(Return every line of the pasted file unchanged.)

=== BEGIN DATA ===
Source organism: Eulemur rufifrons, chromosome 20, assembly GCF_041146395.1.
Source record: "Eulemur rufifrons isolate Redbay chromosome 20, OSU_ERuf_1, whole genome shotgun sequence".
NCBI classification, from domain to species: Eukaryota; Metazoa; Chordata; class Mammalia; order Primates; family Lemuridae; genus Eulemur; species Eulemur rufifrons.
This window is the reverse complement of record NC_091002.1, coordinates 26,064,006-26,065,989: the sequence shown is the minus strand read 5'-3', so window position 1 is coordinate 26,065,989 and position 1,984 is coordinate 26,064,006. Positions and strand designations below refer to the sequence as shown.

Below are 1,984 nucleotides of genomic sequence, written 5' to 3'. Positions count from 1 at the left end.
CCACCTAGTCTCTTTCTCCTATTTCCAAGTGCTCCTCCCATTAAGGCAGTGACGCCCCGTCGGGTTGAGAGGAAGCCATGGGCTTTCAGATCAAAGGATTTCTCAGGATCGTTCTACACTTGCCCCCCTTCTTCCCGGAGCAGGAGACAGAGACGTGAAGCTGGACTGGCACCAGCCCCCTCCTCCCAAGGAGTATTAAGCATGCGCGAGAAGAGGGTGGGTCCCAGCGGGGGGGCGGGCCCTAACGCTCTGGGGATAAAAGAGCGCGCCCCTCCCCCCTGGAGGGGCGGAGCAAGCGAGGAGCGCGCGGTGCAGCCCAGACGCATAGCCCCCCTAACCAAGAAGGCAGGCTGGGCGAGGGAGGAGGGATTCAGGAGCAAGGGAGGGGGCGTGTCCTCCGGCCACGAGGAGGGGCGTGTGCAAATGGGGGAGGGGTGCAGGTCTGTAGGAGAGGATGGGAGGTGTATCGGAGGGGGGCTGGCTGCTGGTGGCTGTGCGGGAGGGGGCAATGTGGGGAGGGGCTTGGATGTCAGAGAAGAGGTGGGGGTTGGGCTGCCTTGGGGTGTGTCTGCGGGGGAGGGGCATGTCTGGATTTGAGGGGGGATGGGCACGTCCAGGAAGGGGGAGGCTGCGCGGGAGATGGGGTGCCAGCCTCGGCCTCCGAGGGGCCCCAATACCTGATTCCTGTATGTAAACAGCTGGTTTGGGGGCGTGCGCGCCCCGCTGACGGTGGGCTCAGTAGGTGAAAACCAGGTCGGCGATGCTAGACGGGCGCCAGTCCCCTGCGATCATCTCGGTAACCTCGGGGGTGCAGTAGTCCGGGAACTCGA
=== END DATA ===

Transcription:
Source organism: Eulemur rufifrons, chromosome 20, assembly GCF_041146395.1.
Source record: "Eulemur rufifrons isolate Redbay chromosome 20, OSU_ERuf_1, whole genome shotgun sequence".
NCBI classification, from domain to species: Eukaryota; Metazoa; Chordata; class Mammalia; order Primates; family Lemuridae; genus Eulemur; species Eulemur rufifrons.
This window is the reverse complement of record NC_091002.1, coordinates 26,064,006-26,065,989: the sequence shown is the minus strand read 5'-3', so window position 1 is coordinate 26,065,989 and position 1,984 is coordinate 26,064,006. Positions and strand designations below refer to the sequence as shown.

Below are 1,984 nucleotides of genomic sequence, written 5' to 3'. Positions count from 1 at the left end.
CCACCTAGTCTCTTTCTCCTATTTCCAAGTGCTCCTCCCATTAAGGCAGTGACGCCCCGTCGGGTTGAGAGGAAGCCATGGGCTTTCAGATCAAAGGATTTCTCAGGATCGTTCTACACTTGCCCCCCTTCTTCCCGGAGCAGGAGACAGAGACGTGAAGCTGGACTGGCACCAGCCCCCTCCTCCCAAGGAGTATTAAGCATGCGCGAGAAGAGGGTGGGTCCCAGCGGGGGGGCGGGCCCTAACGCTCTGGGGATAAAAGAGCGCGCCCCTCCCCCCTGGAGGGGCGGAGCAAGCGAGGAGCGCGCGGTGCAGCCCAGACGCATAGCCCCCCTAACCAAGAAGGCAGGCTGGGCGAGGGAGGAGGGATTCAGGAGCAAGGGAGGGGGCGTGTCCTCCGGCCACGAGGAGGGGCGTGTGCAAATGGGGGAGGGGTGCAGGTCTGTAGGAGAGGATGGGAGGTGTATCGGAGGGGGGCTGGCTGCTGGTGGCTGTGCGGGAGGGGGCAATGTGGGGAGGGGCTTGGATGTCAGAGAAGAGGTGGGGGTTGGGCTGCCTTGGGGTGTGTCTGCGGGGGAGGGGCATGTCTGGATTTGAGGGGGGATGGGCACGTCCAGGAAGGGGGAGGCTGCGCGGGAGATGGGGTGCCAGCCTCGGCCTCCGAGGGGCCCCAATACCTGATTCCTGTATGTAAACAGCTGGTTTGGGGGCGTGCGCGCCCCGCTGACGGTGGGCTCAGTAGGTGAAAACCAGGTCGGCGATGCTAGACGGGCGCCAGTCCCCTGCGATCATCTCGGTAACCTCGGGGGTGCAGTAGTCCGGGAACTCGA